Updated from 1:22 p.m. EDT
The decline in crude oil prices slowed Tuesday after a morning rise in prices was erased as industry groups and analysts questioned how much of an impact the recently-announced release of U.S. oil reserves would have.
While the addition of 30 million barrels of oil should help ease supply concerns somewhat, industry analysts have said the release of oil reserves may prove to be little more than a temporary balm.
Speculation that the
Organization of Petroleum Exporting Countries
, or OPEC, might approve another oil output increase at their summit, which begins Tuesday, had also helped to push prices down. But OPEC President Ali Rodriguez may have put that speculation to rest Monday when he indicated the oil cartel would not discuss the release of more oil before OPEC's next official meeting on Nov. 12.
The crude oil contract went up early in the day for November delivery before closing down 7 cents to $31.50. The November contract for heating oil finished down about a penny at 93 cents a gallon.
Oil remains about 15% lower than it was last Wednesday, when the October crude oil contract, which expired after Wednesday's session, hit a 10-year high of $37.80 a barrel on the
New York Mercantile Exchange
Crude oil prices began slipping Thursday after the Vice President and presidential candidate Al Gore suggested that the administration should release oil from the nation's reserves to prevent a winter fuel crisis. President Clinton's
decision to release 30 million barrels of oil over a 30-day period came late Friday after the regular trading session had ended.
The decision to tap into the nation's strategic petroleum reserve -- an action not taken since the Persian Gulf War -- will add another 1 million barrels of oil per day to the market for a 30-day period. The oil could begin flowing into the market within the next two weeks.
But in a commentary Monday, Francis Markey, a contributor at
, predicted the price easing would be short-lived, "as the U.S. government's plan is not capable of changing the underlying structural factors that led to high oil prices in the first place."
In addition, the
American Petroleum Institute
, or API, which represents the oil industry, said that while the release may slightly reduce crude oil and product prices, it is unlikely to provide as much relief for those who depend on heating oil this winter as the administration had hoped.
John Felmy, API director of policy analysis and statistics, said the nation's refineries are already running at nearly full capacity. "There is a limit to how hard refineries can run, consistent with providing for the safety of refinery workers," he said Monday, in a statement.
Indeed, last week, refineries were estimated to be running at 95% of their capacity -- higher than last year's levels. At the same time, however, inventory levels for crude oil and distillate products, which include heating oil and diesel fuel, are much lower than a year ago. And the latest government and industry figures showed crude oil inventories actually fell by as much as 2.4 million barrels in the week ending Sept. 15, the second drop in as many weeks.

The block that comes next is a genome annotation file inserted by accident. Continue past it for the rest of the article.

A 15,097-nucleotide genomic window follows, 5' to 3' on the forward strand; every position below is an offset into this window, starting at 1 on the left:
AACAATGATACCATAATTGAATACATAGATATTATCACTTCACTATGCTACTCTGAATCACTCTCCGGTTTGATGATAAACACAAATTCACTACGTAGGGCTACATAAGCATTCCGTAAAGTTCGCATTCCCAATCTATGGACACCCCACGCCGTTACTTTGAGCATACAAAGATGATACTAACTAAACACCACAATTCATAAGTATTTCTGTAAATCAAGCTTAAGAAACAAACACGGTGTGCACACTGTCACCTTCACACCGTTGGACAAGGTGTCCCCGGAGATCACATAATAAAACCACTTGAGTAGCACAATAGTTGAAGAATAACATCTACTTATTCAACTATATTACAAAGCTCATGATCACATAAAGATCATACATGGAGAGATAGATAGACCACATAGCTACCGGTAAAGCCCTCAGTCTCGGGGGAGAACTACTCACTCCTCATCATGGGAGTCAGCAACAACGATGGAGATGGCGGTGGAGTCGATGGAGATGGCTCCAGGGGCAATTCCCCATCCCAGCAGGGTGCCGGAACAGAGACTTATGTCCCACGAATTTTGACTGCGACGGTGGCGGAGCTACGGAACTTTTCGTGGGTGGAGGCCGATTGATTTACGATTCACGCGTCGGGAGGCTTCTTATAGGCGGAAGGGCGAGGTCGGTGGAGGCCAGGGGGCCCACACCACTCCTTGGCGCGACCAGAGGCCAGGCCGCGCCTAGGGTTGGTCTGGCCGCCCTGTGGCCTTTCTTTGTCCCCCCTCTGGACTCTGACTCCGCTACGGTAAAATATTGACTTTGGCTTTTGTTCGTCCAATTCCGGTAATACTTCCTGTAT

Oil prices may climb if data shows inventory levels continued to decline last week. API will release estimates of last week's inventory levels after the market closes Tuesday. The
Department of Energy
, which is often looked at for confirmation of API's data, will release its figures for last week on Wednesday morning.
However, the release of the U.S. oil reserves next month also accompanies a planned production increase by OPEC which kicks in on Oct. 1, and should help boost oil supply levels over the next several weeks.
OPEC announced two weeks ago that it would raise its output target to 26.2 million barrels a day beginning next month. But analysts and industry groups estimate that the actual increase is likely to result in a net daily increase of 100,000 to 300,000 additional barrels -- far short of OPEC's goal of 800,000 additional barrels a day -- since many OPEC members are already producing at or above capacity.
Tim Evans, senior energy analyst at
, said the release of the U.S. reserves may actually complicate OPEC's decision-making process in November.
Under a price band mechanism set up this summer, OPEC members informally agreed to boost output by a half-million barrels a day should the price of its "basket" (which includes blends from Algeria, Indonesia, Saudi Arabia and Venezuela) climb above its target band of $22 a barrel to $28 a barrel for 20 consecutive days. That occurred just before its meeting two weeks ago, but Evans said "it is far from certain" that prices will remain this high in November.